Mapping Unknown Knowns: Sensitizing mobilities designers to mobile and lived experiences in physical infrastructures

Elisa Diogo de Andrade Silva, Ditte Bendix Lanng, Simon Wind

Publikation: Konferencebidrag uden forlag/tidsskriftKonferenceabstrakt til konferenceForskningpeer review

Resumé

Mapping is often known as the entangled method of recognizing, representing and examining the existing physical conditions of a design site. Therefore, it becomes an evocative requirement to urban designers’ work in order to develop design proposals (Corner 1999). In this paper, we focus on mapping in relation to analysis, representation, exploration and design of everyday travelling in the city. Such ‘mobilities design’ (Jensen and Lanng 2017) concerns routes, sites and artefacts of mobilities, e.g., road networks, train stations, and bike parking facilities. Some dimensions of these structures, such as quantitative flows, materials, solid structures and others, offer themselves relatively easy to be analysed and mapped. But these transit infrastructures are an important part of people’s daily life for more that their efficient transport purposes. In these nodes and corridors, embodied mobile experiences occur through everyday journeys; social and cultural encounters, emotions, atmospheres and resistances constantly materialize and dissolve, merge and separate. As an important arena of the urban fabric, the designerly knowledge of such transit infrastructures should include ephemeral, less representative dimensions of travellers’ embodied ‘dwelling-in-motion’ (Urry, 2007) and experiences.

The paper foregrounds a ‘Mapping-in-Motion’ graphic example, an experimental urban design student assignment aiming to map some of the less representative dimensions of journeys between A and B in Berlin infrastructures. The further objective of the paper is to contribute to advancing mapping as an operational tool that sensitizes mobilities designers to less-representational aspects of the intersection between embodied mobililities and physical infrastructures. Structured by James Corner’s (1999) mapping concepts of ‘extracts’ and ‘plotting’, the paper illustrates how mapping might be analytically enhanced to identify, illustrate and heighten the non-palpable unknown knowns of infrastructures of the city.
OriginalsprogEngelsk
Publikationsdato29 nov. 2016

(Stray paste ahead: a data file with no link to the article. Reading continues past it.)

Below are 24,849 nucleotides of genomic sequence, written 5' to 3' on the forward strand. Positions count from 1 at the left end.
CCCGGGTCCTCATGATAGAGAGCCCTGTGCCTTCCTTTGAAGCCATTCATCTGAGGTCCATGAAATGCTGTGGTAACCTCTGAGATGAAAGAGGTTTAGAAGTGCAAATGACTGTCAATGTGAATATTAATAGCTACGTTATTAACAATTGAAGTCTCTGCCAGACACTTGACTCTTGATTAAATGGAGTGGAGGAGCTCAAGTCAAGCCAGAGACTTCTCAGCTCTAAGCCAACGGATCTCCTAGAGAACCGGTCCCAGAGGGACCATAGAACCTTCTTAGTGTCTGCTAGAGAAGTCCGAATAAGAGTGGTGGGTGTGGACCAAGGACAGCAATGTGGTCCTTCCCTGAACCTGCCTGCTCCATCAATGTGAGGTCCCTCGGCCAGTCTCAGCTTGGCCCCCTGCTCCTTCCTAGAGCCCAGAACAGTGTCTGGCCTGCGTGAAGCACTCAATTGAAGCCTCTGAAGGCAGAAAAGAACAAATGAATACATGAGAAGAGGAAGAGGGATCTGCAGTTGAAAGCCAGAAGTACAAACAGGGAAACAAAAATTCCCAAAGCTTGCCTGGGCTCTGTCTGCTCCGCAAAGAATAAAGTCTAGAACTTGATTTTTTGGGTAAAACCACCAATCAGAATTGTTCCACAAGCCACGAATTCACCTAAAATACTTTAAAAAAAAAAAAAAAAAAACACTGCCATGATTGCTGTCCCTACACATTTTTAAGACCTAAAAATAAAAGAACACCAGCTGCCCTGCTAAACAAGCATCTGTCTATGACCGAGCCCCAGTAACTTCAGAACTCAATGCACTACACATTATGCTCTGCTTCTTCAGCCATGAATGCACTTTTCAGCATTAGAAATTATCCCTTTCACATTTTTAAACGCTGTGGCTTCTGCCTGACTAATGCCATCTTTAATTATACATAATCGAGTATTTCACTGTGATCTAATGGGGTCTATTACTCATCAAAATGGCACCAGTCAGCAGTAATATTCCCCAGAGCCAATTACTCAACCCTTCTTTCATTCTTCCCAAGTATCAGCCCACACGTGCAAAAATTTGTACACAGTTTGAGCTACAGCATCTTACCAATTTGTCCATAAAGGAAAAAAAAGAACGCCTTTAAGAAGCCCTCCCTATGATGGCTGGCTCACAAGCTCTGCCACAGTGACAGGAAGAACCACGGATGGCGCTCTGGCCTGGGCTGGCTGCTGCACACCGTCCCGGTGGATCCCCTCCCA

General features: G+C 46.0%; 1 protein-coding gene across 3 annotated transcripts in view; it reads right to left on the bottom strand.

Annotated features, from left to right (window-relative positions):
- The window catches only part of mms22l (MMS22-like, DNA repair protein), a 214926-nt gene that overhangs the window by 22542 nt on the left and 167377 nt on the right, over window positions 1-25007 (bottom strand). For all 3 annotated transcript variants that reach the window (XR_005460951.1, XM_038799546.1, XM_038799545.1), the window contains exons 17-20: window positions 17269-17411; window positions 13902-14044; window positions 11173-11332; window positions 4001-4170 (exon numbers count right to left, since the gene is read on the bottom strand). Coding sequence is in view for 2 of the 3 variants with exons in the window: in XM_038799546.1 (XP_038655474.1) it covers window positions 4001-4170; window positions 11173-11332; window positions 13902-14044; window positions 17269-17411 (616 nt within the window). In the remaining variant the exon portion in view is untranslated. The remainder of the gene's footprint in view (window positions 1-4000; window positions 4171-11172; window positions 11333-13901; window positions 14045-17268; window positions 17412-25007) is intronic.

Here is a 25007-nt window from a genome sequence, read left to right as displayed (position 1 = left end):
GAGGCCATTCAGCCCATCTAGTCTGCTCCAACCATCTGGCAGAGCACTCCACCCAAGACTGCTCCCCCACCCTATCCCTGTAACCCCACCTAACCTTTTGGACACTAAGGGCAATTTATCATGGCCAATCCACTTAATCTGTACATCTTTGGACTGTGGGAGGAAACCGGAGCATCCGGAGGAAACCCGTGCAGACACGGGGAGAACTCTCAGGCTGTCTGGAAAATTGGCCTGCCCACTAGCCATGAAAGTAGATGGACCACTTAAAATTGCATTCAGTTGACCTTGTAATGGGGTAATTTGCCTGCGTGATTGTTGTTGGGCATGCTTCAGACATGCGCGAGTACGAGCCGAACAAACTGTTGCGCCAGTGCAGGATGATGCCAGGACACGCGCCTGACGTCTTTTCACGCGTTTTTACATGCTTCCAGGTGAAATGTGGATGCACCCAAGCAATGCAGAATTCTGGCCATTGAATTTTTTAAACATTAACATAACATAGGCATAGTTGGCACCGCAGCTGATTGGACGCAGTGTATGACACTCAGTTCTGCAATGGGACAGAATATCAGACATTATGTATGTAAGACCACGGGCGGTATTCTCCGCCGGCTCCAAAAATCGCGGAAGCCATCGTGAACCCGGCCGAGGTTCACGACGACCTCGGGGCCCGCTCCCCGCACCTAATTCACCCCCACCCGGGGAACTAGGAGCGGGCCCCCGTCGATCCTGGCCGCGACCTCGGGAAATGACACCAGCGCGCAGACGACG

StatusUdgivet - 29 nov. 2016
BegivenhedC-MUS Conference: Material mobilities - Aalborg University, Aalborg, Danmark
Varighed: 29 nov. 201630 nov. 2016
http://www.c-mus.aau.dk/conference

Konference

KonferenceC-MUS Conference: Material mobilities
LokationAalborg University
LandDanmark
ByAalborg
Periode29/11/201630/11/2016
Internetadresse

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Citer dette

Diogo de Andrade Silva, E., Lanng, D. B., & Wind, S. (2016). Mapping Unknown Knowns: Sensitizing mobilities designers to mobile and lived experiences in physical infrastructures. Abstract fra C-MUS Conference: Material mobilities, Aalborg, Danmark.
Diogo de Andrade Silva, Elisa ; Lanng, Ditte Bendix ; Wind, Simon. / Mapping Unknown Knowns : Sensitizing mobilities designers to mobile and lived experiences in physical infrastructures. Abstract fra C-MUS Conference: Material mobilities, Aalborg, Danmark.
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abstract = "Mapping is often known as the entangled method of recognizing, representing and examining the existing physical conditions of a design site. Therefore, it becomes an evocative requirement to urban designers’ work in order to develop design proposals (Corner 1999). In this paper, we focus on mapping in relation to analysis, representation, exploration and design of everyday travelling in the city. Such ‘mobilities design’ (Jensen and Lanng 2017) concerns routes, sites and artefacts of mobilities, e.g., road networks, train stations, and bike parking facilities. Some dimensions of these structures, such as quantitative flows, materials, solid structures and others, offer themselves relatively easy to be analysed and mapped. But these transit infrastructures are an important part of people’s daily life for more that their efficient transport purposes. In these nodes and corridors, embodied mobile experiences occur through everyday journeys; social and cultural encounters, emotions, atmospheres and resistances constantly materialize and dissolve, merge and separate. As an important arena of the urban fabric, the designerly knowledge of such transit infrastructures should include ephemeral, less representative dimensions of travellers’ embodied ‘dwelling-in-motion’ (Urry, 2007) and experiences. The paper foregrounds a ‘Mapping-in-Motion’ graphic example, an experimental urban design student assignment aiming to map some of the less representative dimensions of journeys between A and B in Berlin infrastructures. The further objective of the paper is to contribute to advancing mapping as an operational tool that sensitizes mobilities designers to less-representational aspects of the intersection between embodied mobililities and physical infrastructures. Structured by James Corner’s (1999) mapping concepts of ‘extracts’ and ‘plotting’, the paper illustrates how mapping might be analytically enhanced to identify, illustrate and heighten the non-palpable unknown knowns of infrastructures of the city.",